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The Ban de la Roche suffered in common with other districts, but to a less extent, in consequence of Oberlin having introduced a vigorous variety of the potato. From this cause alone the people did not die of famine, as they must otherwise have done.

While thankful for the narrow escape which his parishioners had made on this occasion, the good pastor was the more alarmed for the continued welfare of his flock; and as they did not seem inclined to emigrate, he set about contriving means for introducing employment from without. The plaiting of straw, knitting, and dyeing with the plants of the country, were accordingly introduced. A more successful branch of industry which followed, was the spinning of cotton by the hand, for the manufactories of Alsace. In having women and girls taught the art of spinning, Oberlin was indefatigable; and such was his earnestness, that he gave prizes to the best spinners in addition to their ordinary wages. He had the gratification of seeing his plan succeed. In a short time the spinners became so expert, that in a single year the wages paid by a manufacturer for spinning cotton in the Ban de la Roche amounted to 32,000 francs (L.1280). Weaving by the hand was next introduced, and promised to be equally remunerative, when a stop was put to the whole of this prosperity by the introduction of machinery at Shirmeck. Hand labour could wage no effectual war with this cheaply-wrought and powerful enginery, and the inhabitants sunk to their former state of privation.

At this juncture it is impossible to avoid pitying Oberlin as well as his parishioners, whose duty, however, was clearly before them. The young and more able-bodied amongst them ought to have shifted to localities where their labour in the mechanic arts, or on the soil, would have earned them the bread of which they stood in need. A lucky turn in affairs saved them from the penalty of their neglect. While still smarting under the bereavement of their labour, the Ban de la Roche had the good fortune to be visited by a M. Legrand, a ribbon manufacturer from Basle in Switzerland, and so charmed was he with the character of the cher Papa Oberlin, and the orderly habits of the people, that he forthwith induced his two sons, to whom he relinquished his business, to remove their manufactory to the Steinthal. This proved to be a more permanent and suitable undertaking than that of cotton-spinning. Ribbons are woven by hand-looms, and these being dispersed amongst the cottages of the peasantry, in which also the winding of the silk weft for the weavers is conducted, employment was found for some hundreds of people, old and young, in their own dwellings—a plan everyway more advantageous than that of working in large factories. As in some of the Swiss cantons, the Ban de la Roche now exhibited a happy mixture of agricultural and horticultural labours with mechanical pursuits. From many of the cottages on the hill-sides were heard the sounds of the swift-flying shuttle;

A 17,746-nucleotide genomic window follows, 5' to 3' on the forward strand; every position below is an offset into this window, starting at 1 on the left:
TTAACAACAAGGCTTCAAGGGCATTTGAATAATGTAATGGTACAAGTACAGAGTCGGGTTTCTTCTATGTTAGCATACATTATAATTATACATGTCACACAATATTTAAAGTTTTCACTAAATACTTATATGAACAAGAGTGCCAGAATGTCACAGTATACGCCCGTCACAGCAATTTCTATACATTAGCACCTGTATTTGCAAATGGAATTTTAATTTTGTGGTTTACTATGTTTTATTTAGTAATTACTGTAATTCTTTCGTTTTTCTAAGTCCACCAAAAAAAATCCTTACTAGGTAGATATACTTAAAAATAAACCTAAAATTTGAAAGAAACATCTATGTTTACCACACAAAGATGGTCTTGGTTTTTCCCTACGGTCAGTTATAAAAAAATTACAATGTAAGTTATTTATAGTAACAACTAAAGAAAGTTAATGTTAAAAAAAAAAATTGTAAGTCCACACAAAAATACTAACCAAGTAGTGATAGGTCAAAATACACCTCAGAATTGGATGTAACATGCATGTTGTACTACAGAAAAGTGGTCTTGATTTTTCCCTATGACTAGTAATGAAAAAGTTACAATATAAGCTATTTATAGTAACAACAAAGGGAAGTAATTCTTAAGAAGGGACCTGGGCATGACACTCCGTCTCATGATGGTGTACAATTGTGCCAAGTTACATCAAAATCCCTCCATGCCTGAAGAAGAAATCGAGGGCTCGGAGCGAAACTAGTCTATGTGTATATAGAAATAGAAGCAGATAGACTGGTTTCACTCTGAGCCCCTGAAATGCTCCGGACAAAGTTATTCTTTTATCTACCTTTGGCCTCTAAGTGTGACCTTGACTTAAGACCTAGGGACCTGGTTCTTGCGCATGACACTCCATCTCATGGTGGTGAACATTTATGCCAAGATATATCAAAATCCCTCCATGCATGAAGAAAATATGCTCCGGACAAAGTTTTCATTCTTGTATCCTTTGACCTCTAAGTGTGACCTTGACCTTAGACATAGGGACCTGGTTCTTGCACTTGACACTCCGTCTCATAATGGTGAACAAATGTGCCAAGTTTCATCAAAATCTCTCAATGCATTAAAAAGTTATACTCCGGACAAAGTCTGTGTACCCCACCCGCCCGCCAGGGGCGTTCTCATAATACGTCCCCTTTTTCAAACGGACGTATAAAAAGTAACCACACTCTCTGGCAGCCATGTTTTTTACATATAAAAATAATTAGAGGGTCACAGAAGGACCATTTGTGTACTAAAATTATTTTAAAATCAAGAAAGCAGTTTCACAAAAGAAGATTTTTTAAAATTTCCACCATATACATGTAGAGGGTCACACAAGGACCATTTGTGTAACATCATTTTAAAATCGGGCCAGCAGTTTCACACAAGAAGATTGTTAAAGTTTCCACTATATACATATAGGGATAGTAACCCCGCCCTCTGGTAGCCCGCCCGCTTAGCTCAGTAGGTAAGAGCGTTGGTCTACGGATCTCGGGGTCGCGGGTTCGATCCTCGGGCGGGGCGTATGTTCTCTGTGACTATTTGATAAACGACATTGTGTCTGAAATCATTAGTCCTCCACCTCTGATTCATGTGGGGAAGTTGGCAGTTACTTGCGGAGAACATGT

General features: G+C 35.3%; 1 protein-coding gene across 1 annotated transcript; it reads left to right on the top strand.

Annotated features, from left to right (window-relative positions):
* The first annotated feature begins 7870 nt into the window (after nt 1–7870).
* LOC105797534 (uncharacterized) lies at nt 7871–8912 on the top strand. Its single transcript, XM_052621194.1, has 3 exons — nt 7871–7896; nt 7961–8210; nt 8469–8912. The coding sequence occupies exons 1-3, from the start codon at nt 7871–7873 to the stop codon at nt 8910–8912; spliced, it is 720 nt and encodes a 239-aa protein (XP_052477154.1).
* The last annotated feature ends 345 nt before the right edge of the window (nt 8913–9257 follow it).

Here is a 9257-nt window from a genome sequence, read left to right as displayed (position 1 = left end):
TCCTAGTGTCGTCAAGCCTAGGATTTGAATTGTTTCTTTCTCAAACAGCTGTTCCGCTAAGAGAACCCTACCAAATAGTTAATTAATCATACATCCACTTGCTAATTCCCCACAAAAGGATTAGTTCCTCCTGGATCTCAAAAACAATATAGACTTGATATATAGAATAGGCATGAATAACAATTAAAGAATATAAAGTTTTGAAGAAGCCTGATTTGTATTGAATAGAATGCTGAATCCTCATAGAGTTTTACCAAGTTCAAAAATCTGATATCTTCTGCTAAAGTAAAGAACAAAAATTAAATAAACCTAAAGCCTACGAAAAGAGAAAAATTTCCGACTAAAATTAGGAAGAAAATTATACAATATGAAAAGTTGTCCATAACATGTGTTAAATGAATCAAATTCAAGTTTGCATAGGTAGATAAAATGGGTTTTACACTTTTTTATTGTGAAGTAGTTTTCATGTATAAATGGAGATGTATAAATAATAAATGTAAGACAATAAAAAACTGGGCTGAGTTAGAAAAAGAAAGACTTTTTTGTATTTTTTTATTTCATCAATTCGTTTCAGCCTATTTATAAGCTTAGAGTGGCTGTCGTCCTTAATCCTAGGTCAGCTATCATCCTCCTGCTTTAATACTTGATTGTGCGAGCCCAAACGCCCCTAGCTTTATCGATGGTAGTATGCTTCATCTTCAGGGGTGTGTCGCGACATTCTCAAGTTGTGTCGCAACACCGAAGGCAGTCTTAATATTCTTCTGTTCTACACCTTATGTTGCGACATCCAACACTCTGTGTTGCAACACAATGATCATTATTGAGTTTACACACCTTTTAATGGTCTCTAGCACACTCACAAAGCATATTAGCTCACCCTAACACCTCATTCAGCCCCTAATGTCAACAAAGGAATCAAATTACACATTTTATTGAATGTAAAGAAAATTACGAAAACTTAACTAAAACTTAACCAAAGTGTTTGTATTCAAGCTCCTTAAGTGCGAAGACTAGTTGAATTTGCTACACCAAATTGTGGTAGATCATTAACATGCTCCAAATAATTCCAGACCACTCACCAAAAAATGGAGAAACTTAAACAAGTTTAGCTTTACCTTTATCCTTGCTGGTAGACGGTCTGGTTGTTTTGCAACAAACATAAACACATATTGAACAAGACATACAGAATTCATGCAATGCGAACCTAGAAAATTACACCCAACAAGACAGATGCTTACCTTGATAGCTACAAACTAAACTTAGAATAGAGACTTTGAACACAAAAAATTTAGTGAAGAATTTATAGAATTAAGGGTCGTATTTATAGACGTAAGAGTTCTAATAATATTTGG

and when these were hushed at an early hour in the evening, the weaver might be seen trimming his garden or digging in the patch of arable land connected with his establishment.

The Messieurs Legrand had no cause to lament their removal to the Steinthal. In a report made to the Royal and Central Society of Agriculture in France, a letter occurs from one of these gentlemen to the Baron de Gerando, from which we draw the following interesting observations. “ Conducted by Providence into this remote valley, I was the more struck with the sterility of its soil, its straw-thatched cottages, the apparent poverty of its inhabitants, and the simplicity of their fare, from the contrast which these external appearances formed to the cultivated conversation which I enjoyed with every individual I met whilst visiting its five villages, and the frankness and naïveté of the children, who extended to me their little hands. I had often heard of the good pastor Oberlin, and eagerly sought his acquaintance. He gave me the most hospitable reception.

It is now four years since I retired here with my family; and the pleasure of residing in the midst of a people whose manners are softened and whose minds are enlightened by the instructions which they receive from their earliest infancy, more than reconciles us to the privations which we must necessarily experience in a valley separated from the rest of the world by a chain of surrounding mountains."

The merits of Oberlin as a great social reformer, would appear to have now become more prominent than they had hitherto been; attracting, in particular, the attention of governmentusually the last party to recognise any virtue in anything not connected with fighting. Louis XVIII., at the recommendation of his ministry, presented Oberlin with the decoration of the Legion of Honour—a mark of esteem, however, so exceedingly common, as to form a very insignificant reward for public services of so important a nature. Oberlin, like a true philanthropist, could not see that he had done anything deserving of this mark of royal approbation. The notice which was taken of him by the Count de Neufchateau, in a meeting at Paris of the Royal and Central Society of Agriculture about this period (1818), bore still more satisfactory testimony to his self-devoted labours. On the occasion of voting a tribute of gratitude, along with a gold medal from the society, to Oberlin, the count made the following among other vivid remarks :